For Brent, it’s the age issue. I’m sure that when he met me, he thought I was younger. I had no idea how old he was—deep wrinkles in his forehead from living on the street made him look older than his years. But, unlike me he’s always been transparent about the issue. I should be proud of my years, not ashamed, but in this culture, there’s a stigma attached to aging, especially when it comes to women. We don’t think twice about a 68-year old man dating a 51-year old woman, but when the situation is reversed, the woman is deemed a “cougar.” I don’t make a conscious effort to pursue younger men—it’s just that most men my age have that “old age” mindset. They’ve lost their enthusiasm for life and are resigned to living out their final years with as few challenges as possible.
I was terrified from the beginning that Brent would discover my true age and run the other way. He’s always dated younger women—his last girlfriend was younger than any of my kids, so this is a new experience for him. I tried to avoid situations where I’d have to reveal my age, but that was next to impossible. The first time we went to the food band meant filling out an application for assistance which of course included date of birth. He didn’t say anything, so I don’t know if he saw what I wrote that day, but eventually he learned the truth. It’s nothing but a number of course, and homelessness is nothing but a short-lived experience, but in our minds, we blew things way out of proportion, and we’ve been trying ever since to regroup and put things into perspective.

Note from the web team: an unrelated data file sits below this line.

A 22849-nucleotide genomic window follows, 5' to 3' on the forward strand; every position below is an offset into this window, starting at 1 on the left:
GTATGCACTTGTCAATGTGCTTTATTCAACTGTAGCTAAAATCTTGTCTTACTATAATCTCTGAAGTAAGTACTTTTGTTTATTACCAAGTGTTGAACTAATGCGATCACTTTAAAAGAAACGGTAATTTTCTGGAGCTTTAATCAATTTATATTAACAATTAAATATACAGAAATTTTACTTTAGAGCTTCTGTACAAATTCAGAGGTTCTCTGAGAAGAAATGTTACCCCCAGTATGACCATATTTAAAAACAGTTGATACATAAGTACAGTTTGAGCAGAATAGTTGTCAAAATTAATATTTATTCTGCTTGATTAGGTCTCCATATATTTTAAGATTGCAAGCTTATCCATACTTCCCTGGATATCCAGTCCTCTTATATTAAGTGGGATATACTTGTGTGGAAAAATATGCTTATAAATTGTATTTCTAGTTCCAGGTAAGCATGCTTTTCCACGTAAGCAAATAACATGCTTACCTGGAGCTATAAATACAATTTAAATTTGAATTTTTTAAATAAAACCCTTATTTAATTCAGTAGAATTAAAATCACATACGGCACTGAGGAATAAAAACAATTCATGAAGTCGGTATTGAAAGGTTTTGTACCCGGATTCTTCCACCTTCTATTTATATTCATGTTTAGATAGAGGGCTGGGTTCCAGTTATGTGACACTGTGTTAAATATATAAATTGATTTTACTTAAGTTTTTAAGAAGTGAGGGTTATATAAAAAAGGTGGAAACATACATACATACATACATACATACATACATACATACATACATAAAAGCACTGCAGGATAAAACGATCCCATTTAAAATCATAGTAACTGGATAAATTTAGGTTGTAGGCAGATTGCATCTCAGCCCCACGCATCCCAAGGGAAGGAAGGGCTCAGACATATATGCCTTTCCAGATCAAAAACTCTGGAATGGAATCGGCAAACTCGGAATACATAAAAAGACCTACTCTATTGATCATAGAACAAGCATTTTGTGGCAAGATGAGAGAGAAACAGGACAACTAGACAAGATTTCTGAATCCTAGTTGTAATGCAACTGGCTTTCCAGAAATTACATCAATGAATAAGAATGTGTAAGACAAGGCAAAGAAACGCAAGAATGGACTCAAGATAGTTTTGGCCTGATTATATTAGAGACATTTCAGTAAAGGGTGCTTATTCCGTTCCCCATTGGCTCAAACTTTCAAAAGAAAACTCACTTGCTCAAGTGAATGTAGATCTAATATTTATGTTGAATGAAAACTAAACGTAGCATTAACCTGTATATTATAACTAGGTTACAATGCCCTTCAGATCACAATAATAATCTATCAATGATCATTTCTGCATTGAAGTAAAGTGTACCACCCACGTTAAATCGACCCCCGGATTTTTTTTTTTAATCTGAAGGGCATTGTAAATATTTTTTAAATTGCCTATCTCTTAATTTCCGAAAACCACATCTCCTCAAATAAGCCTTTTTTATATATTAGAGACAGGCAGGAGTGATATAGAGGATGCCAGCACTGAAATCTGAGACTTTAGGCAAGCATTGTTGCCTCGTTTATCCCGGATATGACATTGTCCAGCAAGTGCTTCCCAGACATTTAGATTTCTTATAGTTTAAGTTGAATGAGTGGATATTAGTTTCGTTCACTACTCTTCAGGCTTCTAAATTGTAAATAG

We’ve always been accepted as a couple by others, so I don’t think the age difference is noticeable. The one exception was when we visited the local food bank to pick up some stuff. Brent went through first, and along the way saw some fruit juice he knew I’d like. When it was my turn to go through, the man in charge commented as we passed the drink section,
“Your son told me you’d like this, so he saved it for you.”
It’s the only time to my knowledge that I’ve been taken for his mom and the rebel in me wanted to reply, “That’s nice. Did he tell you we had sex the other night?”, just to see his reaction, but I bit my tongue.
I think that the age issue is bigger than Brent wants to admit. He’s probably flipping back and forth like I did between the old lady and the young girl in me, and I’m not sure where the ratio stands with him. Or maybe I’m over-analyzing the situation.
Right now, we’re dealing with other issues, like how to fix up the trailer, put everything in order and get out of here by the end of the month. I’m excited that we get to camp out with my granddaughter Emmy for a couple of days. She’s coming up with my son the day after her birthday (Sept 25), so it’ll be a great way to celebrate and say our goodbyes. By the 29th, we’ll be on the road, heading for a new life.